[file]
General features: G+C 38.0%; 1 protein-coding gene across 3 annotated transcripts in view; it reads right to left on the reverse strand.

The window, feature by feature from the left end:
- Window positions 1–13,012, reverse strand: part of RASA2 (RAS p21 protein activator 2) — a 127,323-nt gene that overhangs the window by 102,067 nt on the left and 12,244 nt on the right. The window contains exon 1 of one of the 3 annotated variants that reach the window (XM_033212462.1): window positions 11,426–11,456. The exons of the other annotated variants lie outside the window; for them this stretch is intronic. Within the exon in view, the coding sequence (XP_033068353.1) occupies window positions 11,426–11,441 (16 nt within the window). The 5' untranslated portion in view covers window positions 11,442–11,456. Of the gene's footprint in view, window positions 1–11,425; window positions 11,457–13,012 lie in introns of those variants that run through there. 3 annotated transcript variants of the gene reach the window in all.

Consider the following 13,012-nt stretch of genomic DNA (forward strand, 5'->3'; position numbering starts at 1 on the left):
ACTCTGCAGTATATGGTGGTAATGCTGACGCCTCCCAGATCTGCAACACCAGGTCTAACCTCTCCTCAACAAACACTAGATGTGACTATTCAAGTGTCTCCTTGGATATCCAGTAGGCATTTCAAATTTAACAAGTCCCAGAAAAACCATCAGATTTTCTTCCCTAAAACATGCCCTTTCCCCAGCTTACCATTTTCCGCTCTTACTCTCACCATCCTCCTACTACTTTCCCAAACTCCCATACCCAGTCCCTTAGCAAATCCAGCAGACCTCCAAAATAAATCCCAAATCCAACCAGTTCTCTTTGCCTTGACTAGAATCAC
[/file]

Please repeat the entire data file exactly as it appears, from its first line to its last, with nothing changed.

General features: G+C 38.0%; 1 protein-coding gene across 3 annotated transcripts in view; it reads right to left on the reverse strand.

The window, feature by feature from the left end:
- Window positions 1–13,012, reverse strand: part of RASA2 (RAS p21 protein activator 2) — a 127,323-nt gene that overhangs the window by 102,067 nt on the left and 12,244 nt on the right. The window contains exon 1 of one of the 3 annotated variants that reach the window (XM_033212462.1): window positions 11,426–11,456. The exons of the other annotated variants lie outside the window; for them this stretch is intronic. Within the exon in view, the coding sequence (XP_033068353.1) occupies window positions 11,426–11,441 (16 nt within the window). The 5' untranslated portion in view covers window positions 11,442–11,456. Of the gene's footprint in view, window positions 1–11,425; window positions 11,457–13,012 lie in introns of those variants that run through there. 3 annotated transcript variants of the gene reach the window in all.

Consider the following 13,012-nt stretch of genomic DNA (forward strand, 5'->3'; position numbering starts at 1 on the left):
ACTCTGCAGTATATGGTGGTAATGCTGACGCCTCCCAGATCTGCAACACCAGGTCTAACCTCTCCTCAACAAACACTAGATGTGACTATTCAAGTGTCTCCTTGGATATCCAGTAGGCATTTCAAATTTAACAAGTCCCAGAAAAACCATCAGATTTTCTTCCCTAAAACATGCCCTTTCCCCAGCTTACCATTTTCCGCTCTTACTCTCACCATCCTCCTACTACTTTCCCAAACTCCCATACCCAGTCCCTTAGCAAATCCAGCAGACCTCCAAAATAAATCCCAAATCCAACCAGTTCTCTTTGCCTTGACTAGAATCAC